So the fundamental problem with clean beauty is that it makes you rule out ingredients and products based on the hazards – the potential dangers – without considering your exposure, to work out the overall risk of the situation you’re up against. It’s like never drinking water because you’re scared of drowning.
That’s why every brand has a different nasty list – because this approach makes no sense. If you only look at hazards, then every single ingredient can be considered hazardous.
Sometimes clean beauty lists have a token disclaimer saying you have to also consider where and how you use a product, and how much you’re using, so it’s not like they haven’t heard of the idea of risk. But then they go on to completely ignore this by telling you it’s black or white, clean or dirty: if it’s on the list it’s out, regardless of how much exposure you get.
How Scientists Actually Work Out Risk
So how do real toxicologists work out how much of an ingredient is safe to use in cosmetics?
Fred: “Once we have qualified this danger, we have to assess the exposure. What’s the quantity of a given ingredient? What’s the quantity that will end up on the face of a consumer? And it’s not that easy to calculate – it’s a lot of equations, it’s a lot of calculations, but we have to do it. And many parameters are taken into consideration.
So: how many times a consumer is going to use the product on average? What quantity is going to be used? Is it a pea-sized amount, is it more, is it less? Is it a rinse-off product? Is it a leave-on product? So all of that is going to have a great impact.
And once we have a clear exposure scenario, and a very good idea of how much of an ingredient is going to end up on the face of a consumer, we can really compare the hazard and the exposure. As you know the risk is an equation: it’s the product of hazard and exposure.”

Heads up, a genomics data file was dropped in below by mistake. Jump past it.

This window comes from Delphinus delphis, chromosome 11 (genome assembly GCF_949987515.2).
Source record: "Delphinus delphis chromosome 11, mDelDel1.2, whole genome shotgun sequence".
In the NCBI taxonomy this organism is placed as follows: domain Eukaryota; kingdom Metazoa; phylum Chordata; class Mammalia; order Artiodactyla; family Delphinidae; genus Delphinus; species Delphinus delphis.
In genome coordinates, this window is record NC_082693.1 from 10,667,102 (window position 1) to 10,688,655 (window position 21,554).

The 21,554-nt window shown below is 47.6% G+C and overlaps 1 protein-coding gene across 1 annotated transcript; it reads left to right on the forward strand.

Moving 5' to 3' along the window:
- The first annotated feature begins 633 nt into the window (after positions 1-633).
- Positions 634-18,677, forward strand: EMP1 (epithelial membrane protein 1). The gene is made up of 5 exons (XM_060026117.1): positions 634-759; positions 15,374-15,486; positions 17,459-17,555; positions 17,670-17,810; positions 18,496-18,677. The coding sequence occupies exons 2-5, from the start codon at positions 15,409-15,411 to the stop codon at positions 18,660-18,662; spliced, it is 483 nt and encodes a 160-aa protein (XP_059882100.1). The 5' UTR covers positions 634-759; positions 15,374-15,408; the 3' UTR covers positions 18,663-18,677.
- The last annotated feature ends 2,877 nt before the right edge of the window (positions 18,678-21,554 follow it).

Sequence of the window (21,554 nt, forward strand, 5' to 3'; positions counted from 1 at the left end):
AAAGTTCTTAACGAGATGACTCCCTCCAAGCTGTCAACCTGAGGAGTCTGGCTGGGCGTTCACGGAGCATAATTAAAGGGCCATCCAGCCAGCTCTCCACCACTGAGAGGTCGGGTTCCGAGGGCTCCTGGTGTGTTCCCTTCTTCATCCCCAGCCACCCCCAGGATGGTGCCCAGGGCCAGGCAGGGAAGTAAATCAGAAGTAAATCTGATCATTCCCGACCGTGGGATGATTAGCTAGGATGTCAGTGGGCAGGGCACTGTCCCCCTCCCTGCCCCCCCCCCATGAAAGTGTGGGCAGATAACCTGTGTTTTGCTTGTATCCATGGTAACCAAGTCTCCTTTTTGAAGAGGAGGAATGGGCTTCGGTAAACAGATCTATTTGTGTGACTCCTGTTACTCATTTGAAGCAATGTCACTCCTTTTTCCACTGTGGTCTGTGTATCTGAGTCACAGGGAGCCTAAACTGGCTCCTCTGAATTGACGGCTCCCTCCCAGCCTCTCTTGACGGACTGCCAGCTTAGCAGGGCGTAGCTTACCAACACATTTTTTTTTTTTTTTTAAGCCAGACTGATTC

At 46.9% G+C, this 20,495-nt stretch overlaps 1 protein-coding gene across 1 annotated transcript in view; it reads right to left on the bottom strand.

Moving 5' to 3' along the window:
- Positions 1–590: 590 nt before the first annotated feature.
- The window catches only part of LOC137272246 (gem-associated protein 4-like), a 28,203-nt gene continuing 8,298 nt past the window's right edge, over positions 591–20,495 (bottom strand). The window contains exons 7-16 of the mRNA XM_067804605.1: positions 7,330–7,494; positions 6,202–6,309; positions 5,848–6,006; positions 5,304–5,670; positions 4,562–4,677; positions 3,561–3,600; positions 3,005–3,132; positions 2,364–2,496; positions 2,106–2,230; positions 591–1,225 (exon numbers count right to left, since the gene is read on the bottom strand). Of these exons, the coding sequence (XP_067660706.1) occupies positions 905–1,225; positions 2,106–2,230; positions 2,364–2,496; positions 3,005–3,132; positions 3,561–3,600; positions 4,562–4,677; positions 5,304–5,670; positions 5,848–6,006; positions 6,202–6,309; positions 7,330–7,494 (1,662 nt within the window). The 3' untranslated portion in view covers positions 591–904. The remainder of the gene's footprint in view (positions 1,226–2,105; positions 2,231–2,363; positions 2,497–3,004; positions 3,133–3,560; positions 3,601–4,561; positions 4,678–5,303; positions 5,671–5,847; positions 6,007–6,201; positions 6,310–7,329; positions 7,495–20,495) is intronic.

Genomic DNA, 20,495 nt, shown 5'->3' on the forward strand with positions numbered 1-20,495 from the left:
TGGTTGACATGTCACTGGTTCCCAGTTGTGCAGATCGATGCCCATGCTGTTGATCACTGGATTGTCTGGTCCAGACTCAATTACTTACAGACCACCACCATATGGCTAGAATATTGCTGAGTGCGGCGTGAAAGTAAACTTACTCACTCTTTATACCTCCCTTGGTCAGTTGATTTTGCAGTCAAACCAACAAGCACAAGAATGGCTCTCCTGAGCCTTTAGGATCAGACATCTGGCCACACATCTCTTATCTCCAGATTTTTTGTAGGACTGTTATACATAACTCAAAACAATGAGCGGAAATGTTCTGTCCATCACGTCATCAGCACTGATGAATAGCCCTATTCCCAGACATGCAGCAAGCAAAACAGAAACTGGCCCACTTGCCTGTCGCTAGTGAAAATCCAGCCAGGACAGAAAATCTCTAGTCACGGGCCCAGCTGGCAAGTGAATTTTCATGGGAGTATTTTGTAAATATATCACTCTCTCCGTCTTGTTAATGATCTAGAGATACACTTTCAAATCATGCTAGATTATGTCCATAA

This is how the usage limits are set – how much of an ingredient that formulators are meant to use in a product. These limits are based on how much of a product you use, how many times you’ll use it in a day, whether it’s rinse off or leave on, and it’s added up across all the different products that you might reasonably use.
Parabens: personally victimised by clean beauty
Let’s look at one example: parabens. These are really useful preservatives that are found on lots of dirty lists. According to these lists, parabens are linked to hormonal or endocrine disruption, they can increase the risk of breast cancer, and they can be irritating to skin.
All of this is technically true and it sounds really scary – no one wants cancer or endocrine problems! But if you look closely at the actual evidence, and if you have some idea of how to interpret it, you’ll start to see problems.